1 – Pedaling. Yes, the skill of pedaling is best learned on flat pedals. While it will take a while for it to take hold, more and more evidence is coming out that shows there is not only no need to pull up on the backstroke but that doing so is a less efficient way to do it. And the best way to learn how to pedal without pulling up on the backstroke is to not be able to in the first place. Once you have this skill down then you can go to clipless and enjoy the small increase in power transfer you get but your pedal stroke itself should look the same no matter what system you use.


2 – Standing pedaling and standing climbing. Clipless pedals are set up to make it hard to balance on your feet when standing and this makes it hard to learn how to stand up and pedal effectively on them. Standing pedaling is your most powerful pedaling position and is not as inefficient as many would lead you to believe. Turning standing pedaling into a strength, especially on climbs, before switching to clipless will really help you when trying to transfer the skill to the smaller clipless platform with lateral float.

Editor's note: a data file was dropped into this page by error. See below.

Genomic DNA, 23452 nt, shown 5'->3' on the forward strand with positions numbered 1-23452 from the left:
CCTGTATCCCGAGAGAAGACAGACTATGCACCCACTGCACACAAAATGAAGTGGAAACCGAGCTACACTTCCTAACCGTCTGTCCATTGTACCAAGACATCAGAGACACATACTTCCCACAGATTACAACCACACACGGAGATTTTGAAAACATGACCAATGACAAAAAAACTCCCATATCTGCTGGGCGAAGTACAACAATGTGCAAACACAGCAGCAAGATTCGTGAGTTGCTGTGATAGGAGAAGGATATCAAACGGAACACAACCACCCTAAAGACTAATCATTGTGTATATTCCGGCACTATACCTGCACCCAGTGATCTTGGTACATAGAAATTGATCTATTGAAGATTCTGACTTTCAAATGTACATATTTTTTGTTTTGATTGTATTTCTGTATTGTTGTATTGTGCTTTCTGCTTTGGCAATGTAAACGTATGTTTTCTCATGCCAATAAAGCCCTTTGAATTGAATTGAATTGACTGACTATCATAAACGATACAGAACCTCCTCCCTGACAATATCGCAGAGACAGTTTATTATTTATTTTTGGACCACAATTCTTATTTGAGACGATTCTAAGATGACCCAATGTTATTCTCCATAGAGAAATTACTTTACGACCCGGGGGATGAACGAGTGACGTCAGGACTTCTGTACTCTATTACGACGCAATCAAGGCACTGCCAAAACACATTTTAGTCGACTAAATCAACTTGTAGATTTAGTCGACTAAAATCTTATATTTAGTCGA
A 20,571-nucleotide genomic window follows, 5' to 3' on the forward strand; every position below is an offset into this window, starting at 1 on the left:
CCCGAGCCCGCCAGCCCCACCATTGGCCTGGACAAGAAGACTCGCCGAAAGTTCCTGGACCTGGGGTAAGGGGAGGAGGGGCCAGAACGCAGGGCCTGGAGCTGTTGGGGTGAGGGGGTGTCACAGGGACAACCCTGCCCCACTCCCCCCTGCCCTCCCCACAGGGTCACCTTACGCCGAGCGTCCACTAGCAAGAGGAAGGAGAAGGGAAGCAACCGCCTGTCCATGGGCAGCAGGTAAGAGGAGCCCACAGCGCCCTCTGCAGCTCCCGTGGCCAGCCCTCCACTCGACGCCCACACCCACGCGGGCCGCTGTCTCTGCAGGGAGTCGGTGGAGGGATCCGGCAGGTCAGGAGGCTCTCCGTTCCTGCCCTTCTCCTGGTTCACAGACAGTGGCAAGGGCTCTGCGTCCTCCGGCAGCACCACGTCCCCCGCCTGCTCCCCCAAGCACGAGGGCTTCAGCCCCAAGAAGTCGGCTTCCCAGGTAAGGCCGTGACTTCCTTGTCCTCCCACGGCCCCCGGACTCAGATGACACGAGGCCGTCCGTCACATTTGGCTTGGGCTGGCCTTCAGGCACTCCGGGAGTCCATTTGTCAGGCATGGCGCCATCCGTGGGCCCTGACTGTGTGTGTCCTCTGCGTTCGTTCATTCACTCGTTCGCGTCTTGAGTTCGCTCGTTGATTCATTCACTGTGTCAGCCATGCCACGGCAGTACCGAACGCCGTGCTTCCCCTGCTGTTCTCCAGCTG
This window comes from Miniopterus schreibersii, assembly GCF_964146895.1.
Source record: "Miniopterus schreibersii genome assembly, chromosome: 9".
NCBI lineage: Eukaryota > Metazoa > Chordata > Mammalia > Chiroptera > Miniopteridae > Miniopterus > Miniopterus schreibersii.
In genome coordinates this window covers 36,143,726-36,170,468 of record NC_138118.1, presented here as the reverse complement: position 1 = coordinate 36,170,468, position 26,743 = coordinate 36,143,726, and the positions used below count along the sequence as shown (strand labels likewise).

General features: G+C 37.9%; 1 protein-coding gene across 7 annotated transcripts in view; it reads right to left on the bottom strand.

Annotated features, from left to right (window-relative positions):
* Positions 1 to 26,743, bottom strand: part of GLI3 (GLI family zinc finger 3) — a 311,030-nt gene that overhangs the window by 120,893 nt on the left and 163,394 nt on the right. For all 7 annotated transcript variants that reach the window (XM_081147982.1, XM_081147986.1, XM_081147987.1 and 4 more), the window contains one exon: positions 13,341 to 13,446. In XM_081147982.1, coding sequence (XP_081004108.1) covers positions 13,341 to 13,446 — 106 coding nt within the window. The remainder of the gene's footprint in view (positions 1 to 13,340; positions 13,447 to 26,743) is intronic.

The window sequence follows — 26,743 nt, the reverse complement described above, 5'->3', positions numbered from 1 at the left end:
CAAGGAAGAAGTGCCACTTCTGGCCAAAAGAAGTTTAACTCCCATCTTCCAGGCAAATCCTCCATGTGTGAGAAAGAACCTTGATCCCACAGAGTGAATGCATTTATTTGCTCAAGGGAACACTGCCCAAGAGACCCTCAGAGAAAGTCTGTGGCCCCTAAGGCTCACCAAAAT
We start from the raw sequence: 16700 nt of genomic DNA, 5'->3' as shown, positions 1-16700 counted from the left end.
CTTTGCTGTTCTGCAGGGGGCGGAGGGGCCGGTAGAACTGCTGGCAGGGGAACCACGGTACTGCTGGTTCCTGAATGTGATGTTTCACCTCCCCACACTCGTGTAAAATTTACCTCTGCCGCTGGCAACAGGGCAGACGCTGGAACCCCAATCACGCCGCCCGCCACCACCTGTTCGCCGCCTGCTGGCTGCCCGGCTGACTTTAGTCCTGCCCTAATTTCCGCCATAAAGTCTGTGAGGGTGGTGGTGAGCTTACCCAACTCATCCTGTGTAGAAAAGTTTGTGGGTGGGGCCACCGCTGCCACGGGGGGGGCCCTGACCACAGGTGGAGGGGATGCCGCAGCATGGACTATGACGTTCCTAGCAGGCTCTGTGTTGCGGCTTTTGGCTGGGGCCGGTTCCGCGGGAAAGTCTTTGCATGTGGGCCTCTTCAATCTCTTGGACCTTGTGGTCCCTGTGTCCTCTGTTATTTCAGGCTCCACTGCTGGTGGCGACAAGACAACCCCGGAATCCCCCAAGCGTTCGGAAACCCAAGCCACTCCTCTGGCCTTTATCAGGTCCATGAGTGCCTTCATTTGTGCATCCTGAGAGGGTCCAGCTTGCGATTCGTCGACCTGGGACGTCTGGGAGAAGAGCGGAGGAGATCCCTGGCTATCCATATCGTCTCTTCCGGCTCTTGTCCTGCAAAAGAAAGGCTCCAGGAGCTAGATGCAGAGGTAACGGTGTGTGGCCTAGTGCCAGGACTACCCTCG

3 – Bunny hopping. This is the skill that really blows the lifelong clipless pedal user’s mind. Being able to bunny hop without just pulling up on your handlebars and pedals is one of the great mysteries in life to most mountain bikers and that is simply because they haven’t been forced to learn how. A true bunny hop can be done with either flats or clipless pedals and it allows you to jump up and over things that just pulling up on your pedals can’t. Pick this skill up early and without the aid of being attached to your pedals and it will serve you well your entire riding career.